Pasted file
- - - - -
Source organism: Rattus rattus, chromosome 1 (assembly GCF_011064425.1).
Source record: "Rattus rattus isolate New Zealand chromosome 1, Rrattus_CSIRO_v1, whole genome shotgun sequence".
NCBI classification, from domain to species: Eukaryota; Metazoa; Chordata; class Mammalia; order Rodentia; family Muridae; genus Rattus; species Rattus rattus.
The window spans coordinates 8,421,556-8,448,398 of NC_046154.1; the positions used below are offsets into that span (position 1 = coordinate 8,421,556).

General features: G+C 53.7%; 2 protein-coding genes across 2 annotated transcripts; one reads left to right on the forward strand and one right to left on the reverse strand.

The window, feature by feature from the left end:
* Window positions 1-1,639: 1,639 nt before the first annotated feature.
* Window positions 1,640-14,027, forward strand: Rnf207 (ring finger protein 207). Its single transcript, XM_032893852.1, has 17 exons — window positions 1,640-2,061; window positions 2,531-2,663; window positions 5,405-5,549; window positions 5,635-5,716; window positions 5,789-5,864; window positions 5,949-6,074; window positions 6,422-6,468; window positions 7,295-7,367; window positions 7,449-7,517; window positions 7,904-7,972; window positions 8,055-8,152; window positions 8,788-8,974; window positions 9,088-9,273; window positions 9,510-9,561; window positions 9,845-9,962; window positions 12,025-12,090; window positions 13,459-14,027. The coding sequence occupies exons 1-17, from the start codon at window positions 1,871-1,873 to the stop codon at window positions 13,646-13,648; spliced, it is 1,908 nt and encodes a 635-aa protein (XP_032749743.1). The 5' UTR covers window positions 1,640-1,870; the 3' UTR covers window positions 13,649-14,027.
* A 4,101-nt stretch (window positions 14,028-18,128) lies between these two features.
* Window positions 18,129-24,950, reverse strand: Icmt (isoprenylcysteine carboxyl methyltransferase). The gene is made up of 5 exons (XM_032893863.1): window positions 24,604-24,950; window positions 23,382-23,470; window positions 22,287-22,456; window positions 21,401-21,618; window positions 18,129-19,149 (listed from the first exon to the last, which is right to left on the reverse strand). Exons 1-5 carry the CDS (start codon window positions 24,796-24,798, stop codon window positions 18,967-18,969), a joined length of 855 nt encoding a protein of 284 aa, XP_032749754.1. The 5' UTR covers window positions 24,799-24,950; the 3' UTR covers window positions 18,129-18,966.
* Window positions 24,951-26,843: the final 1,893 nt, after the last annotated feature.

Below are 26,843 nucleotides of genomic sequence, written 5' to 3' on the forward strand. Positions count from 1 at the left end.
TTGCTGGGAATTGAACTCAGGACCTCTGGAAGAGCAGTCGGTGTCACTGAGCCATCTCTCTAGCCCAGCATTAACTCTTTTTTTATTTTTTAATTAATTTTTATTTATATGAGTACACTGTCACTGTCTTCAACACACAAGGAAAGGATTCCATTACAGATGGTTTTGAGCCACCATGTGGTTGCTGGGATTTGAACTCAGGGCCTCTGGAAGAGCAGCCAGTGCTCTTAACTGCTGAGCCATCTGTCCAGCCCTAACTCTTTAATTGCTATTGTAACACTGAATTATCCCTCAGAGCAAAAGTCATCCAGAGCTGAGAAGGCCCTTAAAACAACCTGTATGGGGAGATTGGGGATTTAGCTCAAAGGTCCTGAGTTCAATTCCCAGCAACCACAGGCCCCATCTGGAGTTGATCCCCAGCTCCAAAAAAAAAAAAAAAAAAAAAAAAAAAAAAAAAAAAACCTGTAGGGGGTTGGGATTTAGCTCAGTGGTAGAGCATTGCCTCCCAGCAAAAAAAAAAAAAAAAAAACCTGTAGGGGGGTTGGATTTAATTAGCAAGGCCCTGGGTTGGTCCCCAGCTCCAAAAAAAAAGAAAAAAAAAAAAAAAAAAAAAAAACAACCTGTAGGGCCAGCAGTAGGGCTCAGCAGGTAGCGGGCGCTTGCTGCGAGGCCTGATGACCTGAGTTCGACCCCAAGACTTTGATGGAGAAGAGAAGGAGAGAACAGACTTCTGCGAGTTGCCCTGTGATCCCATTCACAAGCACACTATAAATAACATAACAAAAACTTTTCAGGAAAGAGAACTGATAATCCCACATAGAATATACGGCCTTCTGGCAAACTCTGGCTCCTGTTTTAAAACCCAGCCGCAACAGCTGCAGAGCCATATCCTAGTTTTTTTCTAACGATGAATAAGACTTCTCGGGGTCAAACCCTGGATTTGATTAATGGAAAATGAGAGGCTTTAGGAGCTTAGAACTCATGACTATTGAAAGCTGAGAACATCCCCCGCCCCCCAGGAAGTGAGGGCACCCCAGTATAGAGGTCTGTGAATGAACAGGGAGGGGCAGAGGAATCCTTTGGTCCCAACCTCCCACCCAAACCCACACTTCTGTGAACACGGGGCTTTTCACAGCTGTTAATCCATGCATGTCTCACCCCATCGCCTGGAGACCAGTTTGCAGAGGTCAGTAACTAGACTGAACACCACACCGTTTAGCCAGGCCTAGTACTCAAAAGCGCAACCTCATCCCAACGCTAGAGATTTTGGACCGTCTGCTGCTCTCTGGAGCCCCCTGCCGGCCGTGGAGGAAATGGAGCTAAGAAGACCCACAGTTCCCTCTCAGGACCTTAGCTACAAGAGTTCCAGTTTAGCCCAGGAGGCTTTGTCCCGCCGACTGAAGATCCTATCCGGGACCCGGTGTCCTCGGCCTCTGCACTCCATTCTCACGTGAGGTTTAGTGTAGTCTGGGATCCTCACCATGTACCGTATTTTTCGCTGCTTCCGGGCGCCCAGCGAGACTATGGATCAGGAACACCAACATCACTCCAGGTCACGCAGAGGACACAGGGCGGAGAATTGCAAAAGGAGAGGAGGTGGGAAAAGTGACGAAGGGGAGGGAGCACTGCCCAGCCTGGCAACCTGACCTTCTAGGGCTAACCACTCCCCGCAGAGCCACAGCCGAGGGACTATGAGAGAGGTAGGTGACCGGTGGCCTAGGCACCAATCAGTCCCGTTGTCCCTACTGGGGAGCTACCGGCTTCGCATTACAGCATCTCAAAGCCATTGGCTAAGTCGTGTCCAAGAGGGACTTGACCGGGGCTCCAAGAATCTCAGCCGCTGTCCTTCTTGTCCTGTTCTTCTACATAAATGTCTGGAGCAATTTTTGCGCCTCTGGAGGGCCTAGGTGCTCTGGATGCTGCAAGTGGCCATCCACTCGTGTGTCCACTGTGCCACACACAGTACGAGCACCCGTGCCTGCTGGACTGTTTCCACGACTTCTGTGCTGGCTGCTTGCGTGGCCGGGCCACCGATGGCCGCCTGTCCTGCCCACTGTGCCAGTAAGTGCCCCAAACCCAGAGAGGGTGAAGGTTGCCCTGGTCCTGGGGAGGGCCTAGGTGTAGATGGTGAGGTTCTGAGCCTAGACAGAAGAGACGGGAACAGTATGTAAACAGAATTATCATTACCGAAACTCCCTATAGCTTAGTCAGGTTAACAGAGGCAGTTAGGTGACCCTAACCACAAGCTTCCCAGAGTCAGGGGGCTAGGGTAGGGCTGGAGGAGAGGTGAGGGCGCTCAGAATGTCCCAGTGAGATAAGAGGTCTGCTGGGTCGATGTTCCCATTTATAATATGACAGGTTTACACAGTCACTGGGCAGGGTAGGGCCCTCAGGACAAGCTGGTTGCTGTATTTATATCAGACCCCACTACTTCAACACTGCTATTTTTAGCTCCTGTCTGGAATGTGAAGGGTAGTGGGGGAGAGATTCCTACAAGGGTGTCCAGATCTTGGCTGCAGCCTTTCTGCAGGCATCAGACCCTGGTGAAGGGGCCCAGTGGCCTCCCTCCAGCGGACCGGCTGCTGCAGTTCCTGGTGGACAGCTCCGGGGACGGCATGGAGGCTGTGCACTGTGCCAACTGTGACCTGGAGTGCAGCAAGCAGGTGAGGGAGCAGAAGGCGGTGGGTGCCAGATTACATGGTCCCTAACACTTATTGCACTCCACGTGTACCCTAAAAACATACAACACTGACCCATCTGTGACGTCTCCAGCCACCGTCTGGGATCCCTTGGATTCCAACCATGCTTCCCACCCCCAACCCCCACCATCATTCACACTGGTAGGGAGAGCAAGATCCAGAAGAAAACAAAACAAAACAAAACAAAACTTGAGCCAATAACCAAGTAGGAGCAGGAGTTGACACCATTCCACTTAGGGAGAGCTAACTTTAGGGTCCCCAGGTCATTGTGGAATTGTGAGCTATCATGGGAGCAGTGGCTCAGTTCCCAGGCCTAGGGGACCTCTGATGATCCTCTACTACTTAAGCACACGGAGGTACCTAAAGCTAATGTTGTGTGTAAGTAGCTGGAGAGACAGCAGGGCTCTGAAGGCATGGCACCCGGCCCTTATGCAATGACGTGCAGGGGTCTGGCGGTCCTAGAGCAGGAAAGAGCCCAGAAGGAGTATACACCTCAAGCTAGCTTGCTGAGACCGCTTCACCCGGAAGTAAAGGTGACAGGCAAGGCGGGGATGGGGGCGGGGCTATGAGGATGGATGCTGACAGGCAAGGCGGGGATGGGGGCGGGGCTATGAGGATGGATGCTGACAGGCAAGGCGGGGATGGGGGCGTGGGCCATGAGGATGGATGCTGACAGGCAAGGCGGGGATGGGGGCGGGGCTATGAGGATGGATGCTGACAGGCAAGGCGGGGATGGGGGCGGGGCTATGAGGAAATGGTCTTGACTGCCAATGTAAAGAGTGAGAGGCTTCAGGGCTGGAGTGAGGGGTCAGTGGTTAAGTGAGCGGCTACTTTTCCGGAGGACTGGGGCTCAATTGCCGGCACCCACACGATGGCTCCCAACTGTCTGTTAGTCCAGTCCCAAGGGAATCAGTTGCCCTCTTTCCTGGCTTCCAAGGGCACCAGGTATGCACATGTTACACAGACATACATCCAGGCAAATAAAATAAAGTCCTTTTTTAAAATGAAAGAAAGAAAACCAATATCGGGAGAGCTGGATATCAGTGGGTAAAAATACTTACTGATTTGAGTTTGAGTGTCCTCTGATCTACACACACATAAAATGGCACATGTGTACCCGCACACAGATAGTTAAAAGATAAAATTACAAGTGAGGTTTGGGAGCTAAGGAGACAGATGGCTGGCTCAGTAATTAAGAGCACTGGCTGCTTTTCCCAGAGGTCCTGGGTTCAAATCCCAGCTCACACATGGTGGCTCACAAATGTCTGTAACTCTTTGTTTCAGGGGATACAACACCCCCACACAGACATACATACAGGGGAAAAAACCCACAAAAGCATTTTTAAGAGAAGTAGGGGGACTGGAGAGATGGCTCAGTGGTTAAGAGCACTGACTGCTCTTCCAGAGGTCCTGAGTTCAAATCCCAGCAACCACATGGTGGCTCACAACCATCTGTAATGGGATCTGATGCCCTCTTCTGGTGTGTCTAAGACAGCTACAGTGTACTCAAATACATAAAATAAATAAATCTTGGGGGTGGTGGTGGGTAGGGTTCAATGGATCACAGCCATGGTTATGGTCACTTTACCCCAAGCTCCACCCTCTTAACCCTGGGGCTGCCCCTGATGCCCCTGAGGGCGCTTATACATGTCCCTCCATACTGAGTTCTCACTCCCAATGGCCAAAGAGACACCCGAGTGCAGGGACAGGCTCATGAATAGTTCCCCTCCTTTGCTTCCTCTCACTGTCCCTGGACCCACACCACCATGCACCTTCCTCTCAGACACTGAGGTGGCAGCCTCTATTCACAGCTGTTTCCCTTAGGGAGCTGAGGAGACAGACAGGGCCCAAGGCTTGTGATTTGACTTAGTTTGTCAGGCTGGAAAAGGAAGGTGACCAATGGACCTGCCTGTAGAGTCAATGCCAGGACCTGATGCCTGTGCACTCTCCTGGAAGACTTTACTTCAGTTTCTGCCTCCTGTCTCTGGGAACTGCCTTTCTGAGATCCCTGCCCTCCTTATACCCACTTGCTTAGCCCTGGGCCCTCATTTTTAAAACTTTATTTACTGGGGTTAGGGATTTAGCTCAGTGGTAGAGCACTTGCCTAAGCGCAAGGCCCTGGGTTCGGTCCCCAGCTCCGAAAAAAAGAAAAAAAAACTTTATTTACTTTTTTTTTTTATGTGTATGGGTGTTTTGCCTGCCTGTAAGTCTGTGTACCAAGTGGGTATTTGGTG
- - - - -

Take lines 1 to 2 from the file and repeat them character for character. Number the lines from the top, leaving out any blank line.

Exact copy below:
Source organism: Rattus rattus, chromosome 1 (assembly GCF_011064425.1).
Source record: "Rattus rattus isolate New Zealand chromosome 1, Rrattus_CSIRO_v1, whole genome shotgun sequence".